Appeal from a judgment of the Supreme Court (Ceresia, J.), entered April 7, 2016 in Albany County, which dismissed petitioner's application, in a proceeding pursuant to CPLR article 78, to review (1) a determination of the Commissioner of Mental Health denying petitioner permission to purchase certain candles and (2) a determination of respondent Central New York Psychiatric Center denying petitioner access to a certain magazine.
MEMORANDUM AND ORDER
Petitioner is civilly confined pursuant to the Sex Offender Management and Treatment Act (see Mental Hygiene Law art 10) at respondent Central New York Psychiatric Center (hereinafter CNYPC), a facility operated by respondent Office of Mental Health. In December 2014, petitioner requested permission to purchase battery-operated candles made of plastic and paraffin wax to practice his "Wiccan faith." Petitioner's request was denied on the ground that candles made with wax were not approved, and only battery-operated candles made entirely of plastic were permitted. Petitioner then filed a formal administrative objection (see 14 NYCRR 27.8 [a]), and the denial of this request was ultimately upheld by the Commissioner of Mental Health (see 14 NYCRR 27.8 [e]). In June 2015, CNYPC denied petitioner access to Nature Conservancy Magazine on the ground that it was not on CNYPC's approved publications list at that time. Petitioner filed a formal objection to this denial and, shortly thereafter, commenced this proceeding challenging the Commissioner's determination denying him permission to purchase wax-containing candles, as well as CNYPC's determination denying him access to the nature magazine. Petitioner argued that the denials were arbitrary and capricious and violated his First Amendment rights to the free exercise of religion and speech, respectively. Supreme Court dismissed the petition, and petitioner appeals.
With respect to petitioner's claim concerning the denial of access to the nature magazine, petitioner concedes, as he did in Supreme Court, that, after the filing of the petition, the magazine was moved to the list of approved publications. Accordingly, this issue is moot (see Matter of McKethan v Leclaire, 47 A.D.3d 1151, 1151 ; Matter of Karlin v Goord, 18 A.D.3d 906, 907 , lv denied 5 N.Y.3d 717 ). The exception to the mootness doctrine does not apply inasmuch as "[t]he issue is not of substantial importance, and it is neither likely to recur nor is it a phenomenon that will typically evade review" (Matter of Karlin v Goord, 18 AD3d at 907; see Matter of Hearst Corp. v Clyne, 50 N.Y.2d 707, 714-715 ).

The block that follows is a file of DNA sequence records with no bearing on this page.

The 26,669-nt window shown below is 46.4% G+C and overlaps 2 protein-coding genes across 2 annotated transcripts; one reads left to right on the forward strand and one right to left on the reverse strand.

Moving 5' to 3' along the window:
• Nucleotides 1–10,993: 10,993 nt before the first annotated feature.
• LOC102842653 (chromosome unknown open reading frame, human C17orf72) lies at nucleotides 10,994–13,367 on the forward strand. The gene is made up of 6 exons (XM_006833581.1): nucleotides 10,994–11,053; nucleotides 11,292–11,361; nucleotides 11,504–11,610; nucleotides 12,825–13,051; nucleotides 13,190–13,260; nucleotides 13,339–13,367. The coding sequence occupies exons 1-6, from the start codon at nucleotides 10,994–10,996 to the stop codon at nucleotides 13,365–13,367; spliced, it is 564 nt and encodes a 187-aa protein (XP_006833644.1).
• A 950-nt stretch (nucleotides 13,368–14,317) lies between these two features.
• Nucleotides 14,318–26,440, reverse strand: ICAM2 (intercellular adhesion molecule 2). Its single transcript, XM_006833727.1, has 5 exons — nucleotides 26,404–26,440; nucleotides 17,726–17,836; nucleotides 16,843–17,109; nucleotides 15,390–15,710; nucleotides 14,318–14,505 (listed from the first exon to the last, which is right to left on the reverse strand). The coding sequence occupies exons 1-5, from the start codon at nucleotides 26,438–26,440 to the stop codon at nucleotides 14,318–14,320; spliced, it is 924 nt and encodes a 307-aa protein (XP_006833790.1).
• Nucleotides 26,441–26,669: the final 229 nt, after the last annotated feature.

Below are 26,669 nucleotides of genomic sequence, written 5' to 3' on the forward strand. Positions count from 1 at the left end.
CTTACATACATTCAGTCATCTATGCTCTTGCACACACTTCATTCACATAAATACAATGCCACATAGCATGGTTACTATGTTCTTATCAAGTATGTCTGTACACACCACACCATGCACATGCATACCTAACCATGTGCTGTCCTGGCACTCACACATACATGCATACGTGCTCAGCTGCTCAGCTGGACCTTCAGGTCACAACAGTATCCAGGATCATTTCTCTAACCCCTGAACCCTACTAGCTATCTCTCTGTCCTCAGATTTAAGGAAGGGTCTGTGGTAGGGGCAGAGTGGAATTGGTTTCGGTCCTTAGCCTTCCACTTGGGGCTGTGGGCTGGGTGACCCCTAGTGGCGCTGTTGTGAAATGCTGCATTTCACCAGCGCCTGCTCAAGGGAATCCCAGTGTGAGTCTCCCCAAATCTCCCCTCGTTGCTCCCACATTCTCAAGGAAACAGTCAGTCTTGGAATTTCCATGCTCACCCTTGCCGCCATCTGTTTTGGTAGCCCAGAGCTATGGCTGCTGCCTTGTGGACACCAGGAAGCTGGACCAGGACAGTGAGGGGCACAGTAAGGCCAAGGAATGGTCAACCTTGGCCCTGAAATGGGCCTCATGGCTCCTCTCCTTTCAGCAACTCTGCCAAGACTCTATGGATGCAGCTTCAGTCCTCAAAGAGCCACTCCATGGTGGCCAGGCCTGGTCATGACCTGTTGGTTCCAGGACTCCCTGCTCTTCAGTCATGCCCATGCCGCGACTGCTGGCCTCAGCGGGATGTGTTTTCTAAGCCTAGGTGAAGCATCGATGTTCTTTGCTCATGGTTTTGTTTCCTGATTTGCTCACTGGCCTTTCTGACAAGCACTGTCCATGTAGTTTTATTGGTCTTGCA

Turning to petitioner's claim that he was improperly denied permission to purchase wax candles, it is well settled that where an administrative determination is supported by a rational basis, it must be sustained even if a reviewing court would have reached a different result (see Matter of Wooley v New York State Dept. of Correctional Servs., 15 N.Y.3d 275, 280 ; Matter of Nunez v White, 133 A.D.3d 1053, 1054 ). In the context of civilly confined individuals, administrative decisions with respect to the approval of such persons' physical possessions will not be considered arbitrary or capricious when they have "a sound basis in reason and [are] supported by legitimate concerns regarding the security of the institution and the welfare of the residents therein" (Matter of Brown v Sawyer, 85 A.D.3d 1614, 1615-1616 ; cf. Matter of Frejomil v Fischer, 59 A.D.3d 790, 791 ; Matter of Sultan v Goord, 8 A.D.3d 842, 843 ).
In support of the determination in question, respondents submitted the affidavit of Jeffrey Nowicki, the chief of mental health treatment services for CNYPC's sex offender treatment program (hereinafter SOTP), who averred that wax candles constitute "a serious safety concern," given the possibility that CNYPC-SOTP residents could melt the wax and use it as a weapon or to block door locking mechanisms. Indeed, wax candles have always been considered contraband for CNYPC-SOTP resident.
Contrary to petitioner's argument, the fact that some other items containing small quantities of paraffin wax, such as crayons and chapsticks, have always been permitted at CNYPC does not render the subject determination arbitrary and capricious in view of the quantity and the "pliable" nature of candle wax. Accordingly, we cannot conclude that the determination is arbitrary and capricious (see Matter of Brown v Sawyer, 85 AD3d at 1615-1616; compare Matter of James v Fischer, 102 A.D.3d 1019, 1020 ).
Finally, although petitioner argued in Supreme Court that the denial of his request for wax-containing candles violated his constitutional right to practice his religion, he does not raise this contention in his appellate brief. Therefore, we deem this argument abandoned on appeal (see Cooper v Morin, 49 N.Y.2d 69, 74 , cert denied sub nom. Lombard v Cooper, 446 U.S. 984 ; People v Willey, 118 A.D.3d 1190, 1190 n ; Matter of Johnson v Fischer, 89 A.D.3d 1295, 1295 ). Petitioner's remaining arguments have been examined and found to lack merit.
Peters, P.J., Rose, Mulvey and Pritzker, JJ., concur.
ORDERED that the judgment is affirmed, without costs.